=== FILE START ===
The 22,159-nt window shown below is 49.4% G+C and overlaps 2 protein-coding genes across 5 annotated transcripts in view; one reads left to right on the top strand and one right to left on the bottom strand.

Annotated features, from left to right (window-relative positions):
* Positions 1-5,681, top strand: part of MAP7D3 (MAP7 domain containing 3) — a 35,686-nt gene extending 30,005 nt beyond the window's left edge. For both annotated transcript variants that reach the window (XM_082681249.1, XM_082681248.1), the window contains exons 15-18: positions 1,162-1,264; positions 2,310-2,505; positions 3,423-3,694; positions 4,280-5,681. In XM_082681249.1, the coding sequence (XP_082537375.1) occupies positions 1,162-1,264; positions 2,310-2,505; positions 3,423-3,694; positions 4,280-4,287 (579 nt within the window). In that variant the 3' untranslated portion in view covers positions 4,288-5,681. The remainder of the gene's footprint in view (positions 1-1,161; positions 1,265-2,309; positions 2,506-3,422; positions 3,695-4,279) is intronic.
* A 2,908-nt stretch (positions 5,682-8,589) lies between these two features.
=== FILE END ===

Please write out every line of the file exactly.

The 22,159-nt window shown below is 49.4% G+C and overlaps 2 protein-coding genes across 5 annotated transcripts in view; one reads left to right on the top strand and one right to left on the bottom strand.

Annotated features, from left to right (window-relative positions):
* Positions 1-5,681, top strand: part of MAP7D3 (MAP7 domain containing 3) — a 35,686-nt gene extending 30,005 nt beyond the window's left edge. For both annotated transcript variants that reach the window (XM_082681249.1, XM_082681248.1), the window contains exons 15-18: positions 1,162-1,264; positions 2,310-2,505; positions 3,423-3,694; positions 4,280-5,681. In XM_082681249.1, the coding sequence (XP_082537375.1) occupies positions 1,162-1,264; positions 2,310-2,505; positions 3,423-3,694; positions 4,280-4,287 (579 nt within the window). In that variant the 3' untranslated portion in view covers positions 4,288-5,681. The remainder of the gene's footprint in view (positions 1-1,161; positions 1,265-2,309; positions 2,506-3,422; positions 3,695-4,279) is intronic.
* A 2,908-nt stretch (positions 5,682-8,589) lies between these two features.